The rather disparaging phrase “long in the tooth,” referring to someone getting on in years, is an expression that originates with horses whose teeth continue to grow with age. No one wants to be compared to a horse, but this less than complimentary adage has been used to describe the appearance of adult teeth that, although not still growing, can seem to be getting longer due to the consequences of gum tissue loss, known as gum recession.
In the past, severe gum recession treatment was often a laborious procedure that meant cutting tissue from the mouth’s roof and then suturing it into place to cover the recessed areas on one or two teeth. The biggest limitation would be the number of sites that could be treated in one treatment. Today, thanks to special instruments involved in a revolutionary new procedure called the Chao Pinhole® technique, gum restoration is a fast, non-invasive procedure in which up to 16 recessed tooth areas (one whole jaw) can be treated in just one, virtually pain-free periodontal visit. The consultation can also be availed via latest iPhone News.
What is Gum Recession?
Healthy gum tissue acts like a seal to keep our important teeth roots safe. Receding gums, which can often start out as sensitivity to cold or hot liquids or temperatures, can undermine tooth safety. Depending on the severity of the problem, you could be susceptible to tooth decay on the root and along the gum line. Root decay commonly leads to tooth loss as the subsequent result.
Additionally, exposed tooth roots can indicate gingivitis (gum disease) or even periodontal disease, the most serious form of gum disease. Early detection and treatment of gum recession is critical in maintaining your overall dental health and saving your teeth.
Why Do Gums Recede?
Gum recession can result for numerous reasons, some of them seemingly innocuous and others beyond our control. Some of the most common factors that contribute to receding gums include simple genetics (having thin gum tissue), brushing too hard, smoking and lack of preventative dentistry. Even malocclusion (crooked teeth) as well as grinding and clenching your teeth can cause stress and wear, resulting in problematic enamel erosion at the gum line.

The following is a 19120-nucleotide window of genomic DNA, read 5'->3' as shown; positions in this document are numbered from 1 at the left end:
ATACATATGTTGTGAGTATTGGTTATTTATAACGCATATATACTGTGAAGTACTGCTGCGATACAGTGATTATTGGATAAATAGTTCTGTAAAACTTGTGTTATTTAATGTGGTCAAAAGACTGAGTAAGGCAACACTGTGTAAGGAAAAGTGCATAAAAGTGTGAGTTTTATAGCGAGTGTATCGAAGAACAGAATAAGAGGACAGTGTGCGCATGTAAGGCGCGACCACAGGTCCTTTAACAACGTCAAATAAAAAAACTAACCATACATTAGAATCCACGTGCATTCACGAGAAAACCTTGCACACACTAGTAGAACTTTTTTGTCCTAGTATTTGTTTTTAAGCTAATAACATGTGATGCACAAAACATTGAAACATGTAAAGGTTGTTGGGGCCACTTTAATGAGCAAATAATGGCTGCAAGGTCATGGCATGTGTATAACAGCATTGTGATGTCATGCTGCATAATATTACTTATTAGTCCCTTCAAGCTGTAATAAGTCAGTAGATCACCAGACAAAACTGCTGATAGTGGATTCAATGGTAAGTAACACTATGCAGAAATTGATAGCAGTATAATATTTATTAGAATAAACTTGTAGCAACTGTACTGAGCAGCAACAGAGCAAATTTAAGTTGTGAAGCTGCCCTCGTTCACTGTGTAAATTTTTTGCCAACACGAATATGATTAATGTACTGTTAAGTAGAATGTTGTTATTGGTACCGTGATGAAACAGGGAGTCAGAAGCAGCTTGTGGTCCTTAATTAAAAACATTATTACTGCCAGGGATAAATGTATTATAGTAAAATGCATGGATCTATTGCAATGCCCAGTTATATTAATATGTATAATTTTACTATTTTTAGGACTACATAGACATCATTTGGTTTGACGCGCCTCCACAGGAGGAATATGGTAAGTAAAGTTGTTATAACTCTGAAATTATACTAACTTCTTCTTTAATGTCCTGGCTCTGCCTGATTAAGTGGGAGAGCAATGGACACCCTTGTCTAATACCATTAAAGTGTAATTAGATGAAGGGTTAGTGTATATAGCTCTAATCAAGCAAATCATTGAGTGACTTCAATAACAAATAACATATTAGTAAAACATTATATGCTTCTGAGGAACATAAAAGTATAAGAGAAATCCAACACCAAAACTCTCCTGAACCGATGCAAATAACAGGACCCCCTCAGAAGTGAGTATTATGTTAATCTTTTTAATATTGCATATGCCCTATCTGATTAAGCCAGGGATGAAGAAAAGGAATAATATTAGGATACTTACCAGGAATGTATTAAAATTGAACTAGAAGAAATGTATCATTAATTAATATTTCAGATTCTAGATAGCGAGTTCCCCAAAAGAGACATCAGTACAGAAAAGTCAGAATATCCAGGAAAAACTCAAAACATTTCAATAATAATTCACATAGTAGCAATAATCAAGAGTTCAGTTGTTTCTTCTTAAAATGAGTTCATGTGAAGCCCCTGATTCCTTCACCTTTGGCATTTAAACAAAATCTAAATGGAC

When to treat?
Gum recession is classified on a one-to-four rating system with Class 4 being the most severe. The classification takes many factors into consideration, such as tooth position, gum tissue height, as well as remaining gum tissue. Although all recession defects can be treated, and treated successfully, the most predictable treatment results are on Class
1 and 2 type recession defects. This means that early intervention is the best intervention.
Pinhole® Gum Rejuvenation
With Chao Pinhole® Gum Rejuvenation, esthetic enhancement is nearly instant. Gum recession can be quickly addressed without scary dental instruments or lengthy recovery periods. A tiny (0.1”) “pinhole” entry point is made with a specially designed instrument which allows healthy tissue to be shifted over the recessed part of the tooth. Tiny collagen strips further help keep the gum tissue in place. No sutures are required and multiple teeth can be treated in just one office visit.
If you have a “toothy” smile and have avoided dental care because of fear of a possibly painful surgical procedure, you shouldn’t hesitate to consider the Pinhole® treatment option alternative. Look for a Pinhole®-certified periodontist in your area for long-lasting, natural results with little to no discomfort.
Say goodbye to scalpels and stitches and hello to pain-free, fast gum recovery!
Philip L. Fava, II, DMD, MDSc, is a certified Pinhole® gum rejuvenation practitioner. He and his partner Robert A. Levine, DDS, FCPP, FISPPS, at the Pennsylvania Center for Dental Implants and Periodontics, treat patients at Einstein Center One, Suite 211-212, 9800 Bustleton Avenue, Philadelphia, PA 19115. The practice provides “All-on-4™ dental implants; SameDay Smile® or “Smile Zone” dental implants; implant, crown and bridge implant restorations; in addition to LANAP laser treatment of periodontal disease and reconstructive dental surgery.